The new iMac made Apple’s self-selected deadline of a November release - but only by a margin about as thin as the new computer’s edges
The new iMac made Apple's self-selected deadline of a November release - but only by a margin about as thin as the new computer's edges. The company started shipping the new 21.5-inch iMac on 30 November and opened up pre-orders for the 27-inch versions of the all-in-one computer on the same day. The 27-inch version of the new iMac won't start shipping until December, however.
The new, slimmer iMacs were first unveiled back in October during the event that announced the iPad mini. At the iMacs' unveiling, Apple promised that the 21.5-inch version would start shipping in November, with the 27-inch models to be available the following month. In the meantime customers weren't able to pre-order the new model, or even purchase the now superseded iMac from Apple.
By shipping on 30 November, the company appears to be keeping that promise. Reports had claimed that the new iMacs had been delayed due to problems with the new screen lamination process that requires high pressure welding. The screen lamination problems were first identified as a challenge by KGI Securities analyst Ming-Chi Kuo back in July. Kuo noted that the new screen lamination process for the new iMac is more difficult with the 27in model, and suggested that as a result it would launch 6-8 weeks after the 21.5in option.
Apple CEO Tim Cook also hinted at challenges during the financial results conference call with analysts. He revealed: "In terms of general shortages, on the iMac we'll be constrained for the full quarter in a significant way. Part of that is that we're beginning shipping the 21-inch iMac in November and the 27-inch in December, and so there will be a short amount of time during the quarter to manufacture."
Cook revealed high hopes for the new all-in-one Mac, but his comments suggest that he doesn't expect supply to meet demand: "I expect the demand to be robust. We will have a significant shortage there," he said.
Cook was speaking about Apple's fiscal first quarter that runs until the end of December. The first quarter of 2013 looks more promising however. Apple's new iMac could help boost the company's poor desktop sales, an analyst has said. KGI Securities analyst Ming-Chi Kuo believes the company could see a 434 per cent quarter over quarter increase in desktop computer sales compared to the first quarter of 2012.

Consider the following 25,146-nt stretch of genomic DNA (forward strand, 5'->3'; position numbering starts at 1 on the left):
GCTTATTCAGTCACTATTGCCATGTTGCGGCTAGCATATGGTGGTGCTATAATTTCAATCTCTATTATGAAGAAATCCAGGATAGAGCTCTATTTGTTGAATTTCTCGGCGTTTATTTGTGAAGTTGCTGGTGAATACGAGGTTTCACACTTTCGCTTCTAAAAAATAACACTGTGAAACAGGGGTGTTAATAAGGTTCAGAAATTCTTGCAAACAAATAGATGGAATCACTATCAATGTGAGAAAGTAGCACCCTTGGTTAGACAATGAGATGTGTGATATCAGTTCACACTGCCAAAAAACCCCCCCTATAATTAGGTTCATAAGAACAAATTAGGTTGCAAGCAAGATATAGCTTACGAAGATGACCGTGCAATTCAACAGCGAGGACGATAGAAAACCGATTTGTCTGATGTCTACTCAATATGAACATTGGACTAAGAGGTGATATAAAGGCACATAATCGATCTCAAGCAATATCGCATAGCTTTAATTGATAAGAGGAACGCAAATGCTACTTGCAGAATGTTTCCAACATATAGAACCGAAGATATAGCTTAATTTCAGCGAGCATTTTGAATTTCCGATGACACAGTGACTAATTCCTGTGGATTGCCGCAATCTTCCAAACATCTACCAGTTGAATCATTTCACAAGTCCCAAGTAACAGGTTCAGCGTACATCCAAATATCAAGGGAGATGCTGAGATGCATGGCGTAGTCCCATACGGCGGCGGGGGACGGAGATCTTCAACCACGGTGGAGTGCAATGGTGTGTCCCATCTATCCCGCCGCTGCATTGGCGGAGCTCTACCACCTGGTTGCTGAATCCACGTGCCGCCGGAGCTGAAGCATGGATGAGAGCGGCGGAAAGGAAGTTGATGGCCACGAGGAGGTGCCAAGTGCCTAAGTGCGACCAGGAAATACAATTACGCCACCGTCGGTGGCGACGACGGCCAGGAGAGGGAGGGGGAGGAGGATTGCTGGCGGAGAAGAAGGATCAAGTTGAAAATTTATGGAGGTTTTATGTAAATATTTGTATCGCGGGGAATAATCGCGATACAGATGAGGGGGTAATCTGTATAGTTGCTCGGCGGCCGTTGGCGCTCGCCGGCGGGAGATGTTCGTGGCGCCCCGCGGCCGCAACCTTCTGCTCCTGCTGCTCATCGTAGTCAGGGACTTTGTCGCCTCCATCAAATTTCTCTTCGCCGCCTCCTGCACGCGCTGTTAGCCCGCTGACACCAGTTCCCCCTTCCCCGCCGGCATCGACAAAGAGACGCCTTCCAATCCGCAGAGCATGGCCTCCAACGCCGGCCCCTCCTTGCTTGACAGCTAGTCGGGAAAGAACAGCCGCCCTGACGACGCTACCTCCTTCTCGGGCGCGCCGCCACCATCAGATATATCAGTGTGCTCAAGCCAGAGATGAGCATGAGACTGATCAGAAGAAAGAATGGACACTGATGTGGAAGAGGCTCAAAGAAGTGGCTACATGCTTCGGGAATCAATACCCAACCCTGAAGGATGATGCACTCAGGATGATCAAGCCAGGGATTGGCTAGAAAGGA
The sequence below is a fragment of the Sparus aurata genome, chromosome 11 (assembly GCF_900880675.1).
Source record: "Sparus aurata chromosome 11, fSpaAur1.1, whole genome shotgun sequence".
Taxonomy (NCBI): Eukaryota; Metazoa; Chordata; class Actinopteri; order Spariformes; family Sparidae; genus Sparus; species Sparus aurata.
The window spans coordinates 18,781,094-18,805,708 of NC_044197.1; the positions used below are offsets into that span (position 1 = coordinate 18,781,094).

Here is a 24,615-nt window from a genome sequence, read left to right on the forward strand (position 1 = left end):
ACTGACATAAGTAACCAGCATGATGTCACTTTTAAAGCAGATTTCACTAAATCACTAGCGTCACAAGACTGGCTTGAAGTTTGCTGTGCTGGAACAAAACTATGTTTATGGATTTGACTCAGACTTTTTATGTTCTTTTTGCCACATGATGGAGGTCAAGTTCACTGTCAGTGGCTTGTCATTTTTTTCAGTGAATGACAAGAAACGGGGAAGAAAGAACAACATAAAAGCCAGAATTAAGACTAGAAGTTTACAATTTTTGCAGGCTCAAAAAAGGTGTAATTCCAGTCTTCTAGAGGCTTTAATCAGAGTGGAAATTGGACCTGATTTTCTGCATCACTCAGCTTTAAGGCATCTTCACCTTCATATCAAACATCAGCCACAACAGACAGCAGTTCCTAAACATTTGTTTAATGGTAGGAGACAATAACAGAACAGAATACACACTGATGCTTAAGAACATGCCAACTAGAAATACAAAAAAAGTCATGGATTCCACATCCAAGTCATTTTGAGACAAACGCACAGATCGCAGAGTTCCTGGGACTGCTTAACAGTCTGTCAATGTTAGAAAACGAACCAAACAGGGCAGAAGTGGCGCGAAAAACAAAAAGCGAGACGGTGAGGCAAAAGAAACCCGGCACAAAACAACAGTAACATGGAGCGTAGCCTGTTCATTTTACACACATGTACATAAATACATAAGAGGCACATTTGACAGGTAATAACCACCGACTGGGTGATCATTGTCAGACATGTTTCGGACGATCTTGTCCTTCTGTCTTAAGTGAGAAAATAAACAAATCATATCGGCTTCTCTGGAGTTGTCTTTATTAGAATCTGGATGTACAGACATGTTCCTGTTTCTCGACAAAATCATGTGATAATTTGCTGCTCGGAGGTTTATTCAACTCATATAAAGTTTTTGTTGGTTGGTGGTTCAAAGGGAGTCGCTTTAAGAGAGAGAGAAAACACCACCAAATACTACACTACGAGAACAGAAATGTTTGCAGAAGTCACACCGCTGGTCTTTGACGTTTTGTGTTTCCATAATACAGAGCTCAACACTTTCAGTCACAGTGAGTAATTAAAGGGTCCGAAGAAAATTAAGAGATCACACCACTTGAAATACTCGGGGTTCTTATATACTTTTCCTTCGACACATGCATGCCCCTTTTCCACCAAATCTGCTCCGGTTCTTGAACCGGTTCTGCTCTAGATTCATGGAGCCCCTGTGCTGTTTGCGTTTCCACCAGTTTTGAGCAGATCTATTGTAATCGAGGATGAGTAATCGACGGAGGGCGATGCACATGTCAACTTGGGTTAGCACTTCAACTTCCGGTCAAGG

Apple hyped the iMac's 45 percent thinner profile (just 5mm at its thinnest point), and the 4kg weight the computer sheds over its predecessor. The other significant new feature in the updated iMacs is the Fusion Drive option, which couples the speed and performance of an SSD with a traditional hard drive; we tested the Mac mini variant of the drive and were impressed with its performance (see our review on page 64). The build-to-order Fusion Drive costs an additional £200 for 1TB, or £320 for 3TB (the 3TB option is only available for the 27-inch model).
Apple will offer the 21.5-inch iMac with a 2.7 GHz quad-core Intel Core i5 with Turbo Boost speeds up to 3.2 GHz and the Nvidia GeForce GT 640M for £1,099, and with a 2.9 GHz quad-core Intel Core i5 with Turbo Boost speeds up to 3.6 GHz and the Nvidia GeForce GT 650M for £1,249. The 27-inch iMac will be offered with a 2.9 GHz quad-core Intel Core i5 with Turbo Boost speeds up to 3.6 GHz and the Nvidia GeForce GTX 660M for £1,499, or a 3.2 GHz quad-core Intel Core i5 with Turbo Boost speeds up to 3.6 GHz and the Nvidia GeForce GTX 675MX for £1,699.
If you wanted to kit your new iMac out with all of Apple's build-to-order options, including 768GB of flash storage and 32GB RAM, it could cost you £3,499
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